Q: My ex and I have been divorced for five years. We share custody of our two kids, ages 10 and 11. The kids spend a week at my house and a week at his. We have co-parented really well together — until recently. He just got married, and she's taking over.

For example, I pick the kids up every day after school, and he comes to get them after work on his weeks. Now that they are married she picks them up from school on his weeks and I don't see them for a week! She's changing everything and is acting like their mother, and it's really making me angry. This can't be good ex-etiquette!

A: What's not good ex-etiquette is not that she's picking the kids up after school, but that you and your ex didn't have the conversation about how things would change once he married. Good ex-etiquette means that neither of you should be surprised by anything — everything should have all been discussed well in advance so that you can all appear as a united front for the kids in your care. It's not an easy conversation, especially if it feels like she's taking over, but from what you described, she's really not.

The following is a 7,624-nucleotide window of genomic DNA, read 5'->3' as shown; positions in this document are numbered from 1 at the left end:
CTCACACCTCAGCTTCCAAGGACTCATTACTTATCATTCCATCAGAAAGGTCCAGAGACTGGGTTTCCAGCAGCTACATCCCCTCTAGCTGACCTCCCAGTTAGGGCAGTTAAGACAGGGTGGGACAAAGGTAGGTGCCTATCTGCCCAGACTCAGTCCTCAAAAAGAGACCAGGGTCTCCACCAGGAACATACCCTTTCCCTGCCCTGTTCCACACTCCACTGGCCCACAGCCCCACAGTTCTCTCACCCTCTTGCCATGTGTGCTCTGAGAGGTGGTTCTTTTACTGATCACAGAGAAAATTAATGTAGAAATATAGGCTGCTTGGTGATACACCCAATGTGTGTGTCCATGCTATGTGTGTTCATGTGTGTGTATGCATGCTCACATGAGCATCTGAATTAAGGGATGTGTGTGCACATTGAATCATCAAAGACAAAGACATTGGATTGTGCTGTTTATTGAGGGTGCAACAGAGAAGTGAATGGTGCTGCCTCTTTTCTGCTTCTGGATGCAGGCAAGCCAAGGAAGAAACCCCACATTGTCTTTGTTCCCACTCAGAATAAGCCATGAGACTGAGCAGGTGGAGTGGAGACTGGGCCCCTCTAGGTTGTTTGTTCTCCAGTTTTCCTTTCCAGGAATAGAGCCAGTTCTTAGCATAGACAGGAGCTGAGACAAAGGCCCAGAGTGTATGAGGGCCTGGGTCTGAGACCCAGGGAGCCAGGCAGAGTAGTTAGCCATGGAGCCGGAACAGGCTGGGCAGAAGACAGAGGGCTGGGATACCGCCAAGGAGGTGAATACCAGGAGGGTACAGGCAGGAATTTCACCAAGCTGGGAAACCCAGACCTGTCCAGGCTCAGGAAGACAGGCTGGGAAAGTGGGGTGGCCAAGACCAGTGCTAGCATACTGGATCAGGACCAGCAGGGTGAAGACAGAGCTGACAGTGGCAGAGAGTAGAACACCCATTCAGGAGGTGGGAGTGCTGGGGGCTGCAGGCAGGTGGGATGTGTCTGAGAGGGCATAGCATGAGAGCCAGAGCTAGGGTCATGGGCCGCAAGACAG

On paper you and your children's father shared equal custody, a week with you, a week with him. You made a separate arrangement to take care of the kids after school until he gets home — and that's the way it should be, parents helping each other with the kids. But he no longer needs your help because his wife is home, and it's upsetting your previous arrangement, but she's not necessarily taking over.

It's not uncommon for the custodial parent to be responsible for day care when the children are with him or her. The transition certainly would have been easier if you would have known what to expect. If a week is too long between visits, I suggest a dinner visit in the middle of the week, just to touch base.

Now let's address your concern that this woman is trying to take over and acting like your children's mother. It's naive to think that someone who lives with your child half the time is not going to have an influence on them — and she will probably perform mother-like duties for your children. However, that does not make her their mother, nor will they think that she is their mother.

Rather than be intimidated or angry about the situation, stop comparing and get to know her. The more you two cooperate, the more secure your children will be and the more they will feel comfortable going back and forth between your homes. Give them permission to form loving relationships with all the parental figures in their lives and they will.

If you make it difficult on them or force them to choose, you may be disappointed if you are the one instigating the chaos. Remember good ex-etiquette for parents rule 3, "Don't bad-mouth." Badmouthing someone your child cares for, whether it's a parent, bonusparent or even a friend, backfires.

E-mail Dr. Jann Blackstone at drjannblackstone@gmail.com.